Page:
A pool of under-employed… Office dog days… Loyalty lessons… Advertising no no’s
Tuesday, February 27, 2007/
Hidden answer to the skills shortage?
New figures from the Australian Bureau of Statistics show that many Australian workers would like to work more: nearly 5% were under-employed in September 2006. Mostly women and young people aged 15 to 24, the under-employed work part-time and want more hours.
Dog days at the office
Would a drooling four-legged creature creeping around the desks at your workplace make you feel more relaxed, happy, and work harder? Those converted to the bring-your-pets-to-work concept think so.
A growing number of employers are letting staff bring their pet into the office. Google in the United States is famous for its pet policy and more than 400 organisations have signed up as pet-friendly workplaces in America, according to the Australian Financial Review.
Locally, Nestle Purina PetCare’s Sydney office has a roster for staff – you can bring your dog(s) in once a week. As long as you clean up after them!
Lessons in loyalty
Loyalty schemes are losing their effectiveness, reports trade magazine Inside Retailing. Kerrie Bridson, senior lecturer in marketing at Deakin University’ Bowater School of Marketing, says it would be naive to think that loyalty cards make people more loyal to the store. She advises companies to:
- Use the program to build relationships with customers.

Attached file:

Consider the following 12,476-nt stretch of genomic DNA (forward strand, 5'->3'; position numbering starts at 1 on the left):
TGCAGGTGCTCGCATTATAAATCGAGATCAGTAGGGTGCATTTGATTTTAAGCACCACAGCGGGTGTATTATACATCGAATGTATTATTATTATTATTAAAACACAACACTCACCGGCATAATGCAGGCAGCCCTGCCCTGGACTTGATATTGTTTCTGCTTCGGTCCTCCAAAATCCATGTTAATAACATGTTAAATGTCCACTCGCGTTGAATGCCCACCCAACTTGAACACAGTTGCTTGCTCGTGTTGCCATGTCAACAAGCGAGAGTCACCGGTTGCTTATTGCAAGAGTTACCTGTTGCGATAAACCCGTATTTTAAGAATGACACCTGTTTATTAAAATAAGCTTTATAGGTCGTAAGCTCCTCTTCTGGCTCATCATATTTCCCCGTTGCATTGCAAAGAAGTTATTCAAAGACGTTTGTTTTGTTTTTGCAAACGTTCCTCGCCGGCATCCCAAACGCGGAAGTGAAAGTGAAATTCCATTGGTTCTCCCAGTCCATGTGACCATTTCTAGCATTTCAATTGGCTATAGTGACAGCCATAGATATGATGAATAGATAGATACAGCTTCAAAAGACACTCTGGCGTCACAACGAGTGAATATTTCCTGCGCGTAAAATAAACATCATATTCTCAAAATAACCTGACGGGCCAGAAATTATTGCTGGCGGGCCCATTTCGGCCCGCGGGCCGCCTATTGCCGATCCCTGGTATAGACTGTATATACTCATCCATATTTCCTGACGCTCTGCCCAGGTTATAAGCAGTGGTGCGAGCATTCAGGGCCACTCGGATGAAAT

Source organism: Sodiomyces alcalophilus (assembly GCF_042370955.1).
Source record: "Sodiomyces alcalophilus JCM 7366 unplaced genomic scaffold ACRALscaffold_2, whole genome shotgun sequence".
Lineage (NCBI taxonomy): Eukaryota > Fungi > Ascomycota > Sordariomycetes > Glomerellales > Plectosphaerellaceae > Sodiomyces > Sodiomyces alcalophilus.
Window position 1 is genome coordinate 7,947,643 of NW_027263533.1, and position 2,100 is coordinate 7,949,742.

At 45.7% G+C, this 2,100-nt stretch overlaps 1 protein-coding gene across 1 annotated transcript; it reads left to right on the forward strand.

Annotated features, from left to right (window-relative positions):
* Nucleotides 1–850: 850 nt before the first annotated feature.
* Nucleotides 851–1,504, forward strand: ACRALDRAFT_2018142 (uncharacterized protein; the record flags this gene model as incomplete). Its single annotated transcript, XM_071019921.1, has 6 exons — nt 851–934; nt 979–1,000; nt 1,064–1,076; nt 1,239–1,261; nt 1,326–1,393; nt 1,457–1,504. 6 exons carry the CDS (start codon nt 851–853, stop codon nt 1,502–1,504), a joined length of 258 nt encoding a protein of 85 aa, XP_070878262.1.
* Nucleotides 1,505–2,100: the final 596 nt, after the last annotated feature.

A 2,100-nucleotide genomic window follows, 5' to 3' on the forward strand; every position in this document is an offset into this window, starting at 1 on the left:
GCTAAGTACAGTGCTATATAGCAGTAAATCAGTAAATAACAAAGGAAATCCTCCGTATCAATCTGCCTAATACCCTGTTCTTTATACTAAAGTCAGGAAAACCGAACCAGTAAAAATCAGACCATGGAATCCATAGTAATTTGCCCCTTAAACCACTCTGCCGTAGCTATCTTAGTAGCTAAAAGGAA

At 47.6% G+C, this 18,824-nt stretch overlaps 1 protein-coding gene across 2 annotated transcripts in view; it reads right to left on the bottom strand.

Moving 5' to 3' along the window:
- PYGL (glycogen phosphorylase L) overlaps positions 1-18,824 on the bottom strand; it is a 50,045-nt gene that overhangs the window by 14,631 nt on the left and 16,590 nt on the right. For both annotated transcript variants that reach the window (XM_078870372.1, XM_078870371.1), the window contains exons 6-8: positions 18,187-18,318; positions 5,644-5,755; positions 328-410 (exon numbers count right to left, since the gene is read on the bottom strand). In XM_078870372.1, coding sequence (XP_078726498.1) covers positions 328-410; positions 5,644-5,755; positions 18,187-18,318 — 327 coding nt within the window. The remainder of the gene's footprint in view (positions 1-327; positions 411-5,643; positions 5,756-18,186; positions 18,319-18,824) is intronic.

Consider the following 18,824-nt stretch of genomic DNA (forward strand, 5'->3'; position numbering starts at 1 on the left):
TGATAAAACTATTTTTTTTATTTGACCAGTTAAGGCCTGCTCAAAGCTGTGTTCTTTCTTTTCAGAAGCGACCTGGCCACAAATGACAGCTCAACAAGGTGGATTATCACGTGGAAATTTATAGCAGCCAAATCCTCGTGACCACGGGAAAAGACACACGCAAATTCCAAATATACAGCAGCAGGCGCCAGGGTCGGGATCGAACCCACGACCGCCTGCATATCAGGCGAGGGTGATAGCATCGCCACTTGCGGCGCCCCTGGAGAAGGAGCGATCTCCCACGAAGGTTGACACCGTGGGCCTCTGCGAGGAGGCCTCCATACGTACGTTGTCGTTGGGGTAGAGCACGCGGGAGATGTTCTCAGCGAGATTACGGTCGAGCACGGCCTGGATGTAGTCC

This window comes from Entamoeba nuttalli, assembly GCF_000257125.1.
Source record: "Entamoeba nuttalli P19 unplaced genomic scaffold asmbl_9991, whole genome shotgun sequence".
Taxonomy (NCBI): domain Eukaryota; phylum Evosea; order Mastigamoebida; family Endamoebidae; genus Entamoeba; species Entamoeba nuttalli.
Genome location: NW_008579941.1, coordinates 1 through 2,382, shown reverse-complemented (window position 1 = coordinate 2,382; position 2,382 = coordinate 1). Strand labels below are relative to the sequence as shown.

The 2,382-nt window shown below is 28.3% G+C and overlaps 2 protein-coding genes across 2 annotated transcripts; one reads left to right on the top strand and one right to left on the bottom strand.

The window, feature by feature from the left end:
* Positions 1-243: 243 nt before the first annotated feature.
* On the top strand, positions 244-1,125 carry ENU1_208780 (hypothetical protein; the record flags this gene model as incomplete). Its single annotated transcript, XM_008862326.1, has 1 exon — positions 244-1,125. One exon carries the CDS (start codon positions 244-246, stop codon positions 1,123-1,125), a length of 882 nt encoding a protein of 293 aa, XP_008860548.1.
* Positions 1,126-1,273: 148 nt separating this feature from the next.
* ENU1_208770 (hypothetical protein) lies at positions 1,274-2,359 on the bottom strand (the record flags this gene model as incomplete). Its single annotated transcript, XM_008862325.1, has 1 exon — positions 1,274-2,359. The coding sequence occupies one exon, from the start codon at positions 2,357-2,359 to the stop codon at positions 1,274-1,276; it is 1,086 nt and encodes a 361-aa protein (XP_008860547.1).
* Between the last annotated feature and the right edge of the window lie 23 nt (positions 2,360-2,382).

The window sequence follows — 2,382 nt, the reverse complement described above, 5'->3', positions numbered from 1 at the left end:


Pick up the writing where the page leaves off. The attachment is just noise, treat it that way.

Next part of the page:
- Reward visits.
- Use the information to serve customers better.
- Balance recognition and rewards.
- Make your scheme distinctive from other schemes.
Thinking of making an ad? Here are six tips on what not do if you want to make an ad that people will watch, courtesy of Entrepreneur.com:
Stick to what you’re best at. Don’t try to hang your ad on the latest groovy thing if it doesn’t relate to what you do. Hip hop may be cool, but that doesn’t mean your fridge repair company needs to go all Snoop Dogg to do a good ad. Instead, why not talk about how good you are at repairing fridges?
Events mean nothing. You may be proud about opening your 10th store, but the punters don’t care. If you’re having a sale, advertise the sale, not the event.
Avoid ego trips. If you want people to take you seriously, go professional. You wouldn’t do a job in your business you weren’t trained to do, so why think you are qualified to get on TV?
Keep the message consistent. You may have seen your ad a thousand times, but chances are nobody else has. Resist the temptation to come up with a dramatically different ad form of media, and keep focused on your message.
Target your budget. Don’t try and spread your advertising budget too thinly by splashing ads everywhere. Instead, figure out who you want your customers are and focus your spending on media that targets them the best.
Quality, not quantity. It depends a bit on your business, but generally speaking it’s better to have fewer, higher quality ads. It’s not just about eyeballs; your ad needs to cut through.
All that glitters is not gold: The upsurge of paid followers and engagement on LinkedIn Sue Parker DARE Group founder
Webcams and monitored bathroom breaks: Why employee monitoring is counter-productive Ian Whitworth Scene Change co-founder
Locked and uploaded: How to take bricks-and-mortar stores digital with video Michael Langdon Levity director
Why retailers have no idea about the future Dean Salakas The Party People chief
There's only one way to attract and retain millennial talent — but it'll cost you a few bricks Lauren Lowe Future Fitouts co-founder
Advice for going green, from one chief executive to another James Chin Moody Sendle co-founder